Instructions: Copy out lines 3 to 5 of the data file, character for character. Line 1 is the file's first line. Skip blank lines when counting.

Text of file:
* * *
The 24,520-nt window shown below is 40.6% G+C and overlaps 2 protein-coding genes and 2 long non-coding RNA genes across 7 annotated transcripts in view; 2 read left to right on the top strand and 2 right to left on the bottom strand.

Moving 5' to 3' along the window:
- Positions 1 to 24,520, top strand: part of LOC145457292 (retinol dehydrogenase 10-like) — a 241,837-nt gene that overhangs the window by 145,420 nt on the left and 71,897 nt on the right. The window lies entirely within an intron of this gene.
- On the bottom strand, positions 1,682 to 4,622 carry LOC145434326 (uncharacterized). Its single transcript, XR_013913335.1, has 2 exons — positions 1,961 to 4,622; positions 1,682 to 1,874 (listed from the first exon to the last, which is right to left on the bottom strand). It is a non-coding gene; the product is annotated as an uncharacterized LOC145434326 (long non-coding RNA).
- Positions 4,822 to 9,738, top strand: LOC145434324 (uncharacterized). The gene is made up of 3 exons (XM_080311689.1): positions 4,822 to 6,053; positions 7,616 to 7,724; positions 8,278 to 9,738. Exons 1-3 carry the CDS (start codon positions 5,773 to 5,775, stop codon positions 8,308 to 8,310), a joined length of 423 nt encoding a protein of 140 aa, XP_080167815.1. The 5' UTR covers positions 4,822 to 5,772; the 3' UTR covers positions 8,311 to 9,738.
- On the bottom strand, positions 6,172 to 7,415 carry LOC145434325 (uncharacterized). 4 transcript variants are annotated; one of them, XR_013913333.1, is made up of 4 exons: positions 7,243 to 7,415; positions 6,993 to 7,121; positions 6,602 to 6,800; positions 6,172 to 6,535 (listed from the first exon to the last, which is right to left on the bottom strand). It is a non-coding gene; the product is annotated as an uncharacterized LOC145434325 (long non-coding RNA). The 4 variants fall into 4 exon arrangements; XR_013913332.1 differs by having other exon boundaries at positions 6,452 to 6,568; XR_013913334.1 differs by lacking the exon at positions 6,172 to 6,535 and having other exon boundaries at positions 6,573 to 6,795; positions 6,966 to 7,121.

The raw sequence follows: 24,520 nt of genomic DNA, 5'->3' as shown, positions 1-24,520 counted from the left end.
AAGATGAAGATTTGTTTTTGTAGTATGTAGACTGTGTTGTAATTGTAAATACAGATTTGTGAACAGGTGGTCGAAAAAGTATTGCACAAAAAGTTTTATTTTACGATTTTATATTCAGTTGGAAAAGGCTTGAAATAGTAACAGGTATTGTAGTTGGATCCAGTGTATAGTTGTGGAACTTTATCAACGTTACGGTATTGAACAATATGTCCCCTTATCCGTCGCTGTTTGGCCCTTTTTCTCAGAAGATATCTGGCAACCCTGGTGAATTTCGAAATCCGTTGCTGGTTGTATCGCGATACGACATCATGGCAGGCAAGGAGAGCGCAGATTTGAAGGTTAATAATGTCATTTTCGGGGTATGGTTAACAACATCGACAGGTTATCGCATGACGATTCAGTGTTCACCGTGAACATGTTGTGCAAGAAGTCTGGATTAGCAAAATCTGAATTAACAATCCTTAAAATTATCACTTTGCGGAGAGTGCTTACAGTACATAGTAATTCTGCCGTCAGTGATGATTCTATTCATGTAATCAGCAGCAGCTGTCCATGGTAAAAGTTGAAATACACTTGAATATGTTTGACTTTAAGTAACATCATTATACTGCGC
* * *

- Positions 1 to 24,520, top strand: part of LOC145457292 (retinol dehydrogenase 10-like) — a 241,837-nt gene that overhangs the window by 145,420 nt on the left and 71,897 nt on the right. The window lies entirely within an intron of this gene.
- On the bottom strand, positions 1,682 to 4,622 carry LOC145434326 (uncharacterized). Its single transcript, XR_013913335.1, has 2 exons — positions 1,961 to 4,622; positions 1,682 to 1,874 (listed from the first exon to the last, which is right to left on the bottom strand). It is a non-coding gene; the product is annotated as an uncharacterized LOC145434326 (long non-coding RNA).
- Positions 4,822 to 9,738, top strand: LOC145434324 (uncharacterized). The gene is made up of 3 exons (XM_080311689.1): positions 4,822 to 6,053; positions 7,616 to 7,724; positions 8,278 to 9,738. Exons 1-3 carry the CDS (start codon positions 5,773 to 5,775, stop codon positions 8,308 to 8,310), a joined length of 423 nt encoding a protein of 140 aa, XP_080167815.1. The 5' UTR covers positions 4,822 to 5,772; the 3' UTR covers positions 8,311 to 9,738.